Having trouble sleeping?
Sleeping problems are constantly in the top 5 reasons to go see a hypnotherapist and there’s a good reason for that. When you suffer from lack of quality sleep it takes its toll on your energy, mood, health and ability to function during the day.
The recommended sleep for most adults is seven to nine hours per night, according to the National Sleep Foundation. But that doesn't take waking time during the night into account, and it doesn't specify how much time is ideally spent in each cycle. A better definition would include sleep quality and efficiency, instead of hours in bed, said Chris Berka, CEO and founder of Advanced Brain Monitoring. "A complete sleep cycle typically takes about 90 minutes and the rule of thumb is that you need 4-5 full sleep cycles," Berka said. "But there's no evidence that all 7-9 hours have to occur in a single bout.
The sleep cycle
Every 60-100 minutes we go through a cycle of four stages of sleep:
- Stage 1 is a drowsy, relaxed state between being awake and sleeping - breathing slows, muscles relax, heart rate drops.
- Stage 2 is slightly deeper sleep - you may feel awake and this means that, on many nights, you may be asleep and not know it.
- Stage 3 and Stage 4, or Deep Sleep - it is very hard to wake up from Deep Sleep because this is when there is the lowest amount of activity in your body.
- After Deep Sleep, we go back to Stage 2 for a few minutes, and then enter Dream Sleep - also called REM (rapid eye movement) sleep - which, as its name suggests, is when you dream.
In a full sleep cycle, a person goes through all the stages of sleep from one to four, then back down through stages three and two, before entering dream sleep.
The most common type of sleeping disorder is insomnia and the symptoms for this include waking up too early, difficulty in getting to sleep or having interrupted sleep during the night.
It’s common that people with sleeping disorders also have associated anxiety due to worrying about getting to sleep or waking up too early - a self-fulfilling belief that contributes to the insomnia/anxiety loop.
The NHS offers this advice to help with getting a good nights sleep:
This is known as good sleep hygiene and includes:
- establishing fixed times for going to bed and waking up (try to avoid sleeping in after a poor night's sleep)
- trying to relax before going to bed
- maintaining a comfortable sleeping environment (not too hot, cold, noisy or bright)
- avoiding napping during the day
- avoiding caffeine, nicotine and alcohol late at night
- avoiding exercise within four hours of bedtime (although exercise in the middle of the day is beneficial)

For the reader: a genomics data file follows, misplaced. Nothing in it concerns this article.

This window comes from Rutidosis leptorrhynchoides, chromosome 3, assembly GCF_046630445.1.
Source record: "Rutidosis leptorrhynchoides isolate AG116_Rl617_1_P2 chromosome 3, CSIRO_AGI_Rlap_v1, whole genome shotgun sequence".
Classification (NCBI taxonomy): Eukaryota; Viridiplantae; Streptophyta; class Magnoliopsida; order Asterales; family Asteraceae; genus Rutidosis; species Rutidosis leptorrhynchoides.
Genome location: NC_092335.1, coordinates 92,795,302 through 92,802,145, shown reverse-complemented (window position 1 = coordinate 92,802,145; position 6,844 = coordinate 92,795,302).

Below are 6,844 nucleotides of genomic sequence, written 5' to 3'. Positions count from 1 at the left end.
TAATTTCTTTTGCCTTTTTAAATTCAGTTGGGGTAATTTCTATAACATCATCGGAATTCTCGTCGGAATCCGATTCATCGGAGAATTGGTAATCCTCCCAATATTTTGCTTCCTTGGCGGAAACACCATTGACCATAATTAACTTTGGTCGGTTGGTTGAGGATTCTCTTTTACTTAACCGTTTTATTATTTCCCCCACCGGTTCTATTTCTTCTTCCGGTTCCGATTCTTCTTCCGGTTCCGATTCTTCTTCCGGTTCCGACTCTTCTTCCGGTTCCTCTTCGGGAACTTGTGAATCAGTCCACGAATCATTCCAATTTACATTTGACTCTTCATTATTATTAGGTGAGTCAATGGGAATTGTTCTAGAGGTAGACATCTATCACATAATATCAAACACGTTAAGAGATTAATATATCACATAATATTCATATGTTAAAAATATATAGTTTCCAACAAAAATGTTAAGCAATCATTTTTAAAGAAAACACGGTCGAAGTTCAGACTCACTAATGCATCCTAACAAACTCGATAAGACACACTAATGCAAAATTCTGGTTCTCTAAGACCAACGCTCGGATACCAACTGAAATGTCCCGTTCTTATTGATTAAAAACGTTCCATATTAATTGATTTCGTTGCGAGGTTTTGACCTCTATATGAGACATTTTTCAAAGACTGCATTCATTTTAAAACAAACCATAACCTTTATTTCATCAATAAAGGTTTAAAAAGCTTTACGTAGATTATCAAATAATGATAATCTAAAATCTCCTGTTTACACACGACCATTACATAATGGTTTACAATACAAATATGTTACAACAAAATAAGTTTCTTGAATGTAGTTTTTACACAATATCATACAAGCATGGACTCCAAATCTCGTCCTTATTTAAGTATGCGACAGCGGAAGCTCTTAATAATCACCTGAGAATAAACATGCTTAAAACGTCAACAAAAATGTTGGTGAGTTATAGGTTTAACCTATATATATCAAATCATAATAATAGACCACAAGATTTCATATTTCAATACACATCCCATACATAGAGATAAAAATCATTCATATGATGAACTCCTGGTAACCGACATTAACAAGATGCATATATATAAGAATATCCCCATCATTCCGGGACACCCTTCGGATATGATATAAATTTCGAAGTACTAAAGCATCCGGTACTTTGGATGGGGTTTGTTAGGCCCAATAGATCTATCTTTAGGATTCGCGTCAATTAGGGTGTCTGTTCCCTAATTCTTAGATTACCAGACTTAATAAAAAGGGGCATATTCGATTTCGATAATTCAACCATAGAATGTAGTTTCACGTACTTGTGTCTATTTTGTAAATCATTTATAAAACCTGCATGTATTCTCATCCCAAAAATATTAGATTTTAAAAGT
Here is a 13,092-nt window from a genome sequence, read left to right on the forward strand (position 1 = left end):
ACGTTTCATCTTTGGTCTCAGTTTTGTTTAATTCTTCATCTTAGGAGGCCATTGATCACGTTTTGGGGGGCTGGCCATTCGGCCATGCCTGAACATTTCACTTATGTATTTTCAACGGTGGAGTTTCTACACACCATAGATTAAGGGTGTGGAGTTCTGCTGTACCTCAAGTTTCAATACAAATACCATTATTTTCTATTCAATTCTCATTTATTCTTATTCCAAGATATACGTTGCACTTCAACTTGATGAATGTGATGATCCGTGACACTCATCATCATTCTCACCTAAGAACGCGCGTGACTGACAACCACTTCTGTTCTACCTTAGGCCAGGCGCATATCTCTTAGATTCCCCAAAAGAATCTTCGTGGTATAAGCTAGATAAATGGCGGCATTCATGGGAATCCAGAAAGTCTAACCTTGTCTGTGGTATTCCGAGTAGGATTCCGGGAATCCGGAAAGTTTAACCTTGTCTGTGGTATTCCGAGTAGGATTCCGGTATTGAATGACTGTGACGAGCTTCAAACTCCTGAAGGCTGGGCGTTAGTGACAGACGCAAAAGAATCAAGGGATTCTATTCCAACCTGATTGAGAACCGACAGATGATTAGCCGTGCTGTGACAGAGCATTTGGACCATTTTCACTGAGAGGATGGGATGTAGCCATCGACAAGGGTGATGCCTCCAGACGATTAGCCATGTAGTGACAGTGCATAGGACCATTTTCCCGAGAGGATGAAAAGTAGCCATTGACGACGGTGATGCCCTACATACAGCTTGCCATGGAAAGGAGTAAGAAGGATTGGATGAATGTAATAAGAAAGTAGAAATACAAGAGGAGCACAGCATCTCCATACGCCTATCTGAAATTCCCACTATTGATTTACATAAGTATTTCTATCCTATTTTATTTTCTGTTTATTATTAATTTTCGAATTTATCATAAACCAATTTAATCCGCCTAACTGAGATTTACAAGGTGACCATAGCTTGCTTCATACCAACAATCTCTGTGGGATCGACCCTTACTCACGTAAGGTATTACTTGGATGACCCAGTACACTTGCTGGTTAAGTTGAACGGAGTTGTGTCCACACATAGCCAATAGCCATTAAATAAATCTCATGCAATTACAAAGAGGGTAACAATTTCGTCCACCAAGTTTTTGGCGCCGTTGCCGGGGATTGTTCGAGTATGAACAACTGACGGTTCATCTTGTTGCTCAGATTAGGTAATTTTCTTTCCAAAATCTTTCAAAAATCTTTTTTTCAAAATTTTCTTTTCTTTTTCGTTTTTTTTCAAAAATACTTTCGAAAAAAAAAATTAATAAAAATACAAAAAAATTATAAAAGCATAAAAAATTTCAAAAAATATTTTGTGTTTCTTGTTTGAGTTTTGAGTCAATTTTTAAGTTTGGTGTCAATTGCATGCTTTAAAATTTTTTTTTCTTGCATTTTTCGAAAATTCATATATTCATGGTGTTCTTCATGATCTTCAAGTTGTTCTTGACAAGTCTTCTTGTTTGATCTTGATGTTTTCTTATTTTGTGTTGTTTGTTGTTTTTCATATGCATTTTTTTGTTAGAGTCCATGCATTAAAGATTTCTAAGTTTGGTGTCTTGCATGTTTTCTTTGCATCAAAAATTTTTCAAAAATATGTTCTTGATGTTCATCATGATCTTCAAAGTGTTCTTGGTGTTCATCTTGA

- avoiding eating a heavy meal late at night
- avoiding watching or checking the clock throughout the night
- only using the bedroom for sleeping and sex
Common treatments for insomnia
If you suffer from sleeping problems then you need to discuss this with your GP to ensure there are no underlying medical conditions. Once you are given the all clear you will likely be prescribed a short course of sleeping tablets and/or a course of around 4/5 sessions of Cognitive Behaviour Therapy.
The problem with these treatments is they often don’t address the reason why you aren't sleeping. Sleeping tablets will help you to get to sleep but they come with a host of potential side-effects and can be highly addictive. They also don’t deal with the problem; they just temporarily mask it to surface at another time. CBT isn't a therapy which deals with the deeper underlying issues but rather teaches you a way to think of them differently, but they still exist.
So what about hypnosis?
Well hypnosis deals with the subconscious mind and this is where the problem lies. The sleeping (or lack of it) is merely a symptom for a deeper issue like stress, work or relationship problems, a traumatic past event etc. With hypnosis we can get to the root cause of the problem using a variety of techniques and release it. There are no side-effects to hypnosis, you can’t get addicted to it and it could be the solution if you want rapid change! Hypnosis will help you to relax, not just during the evening before you go to bed but also during the day to help you cope with daily stresses.
So what are you waiting for? If you’re having problems sleeping then give hypnosis a try, you may be pleasantly surprised when you wake up in the morning refreshed, invigorated and ready to tackle the day!
Hypnotherapy Directory is not responsible for the articles published by members. The views expressed are those of the member who wrote the article.
About Paul Gibson
As a Clinical Hypnotist I take my work with peoples mental, emotional, psychological and physical problems very seriously. I have a dynamic and adaptable style rather than a 'one size fits all' approach. My versatile approach means I don't have to explore the past for the problem, we can simply focus on how you are now and how you want to be. Of course, if exploration is needed, then that's what w… Read more
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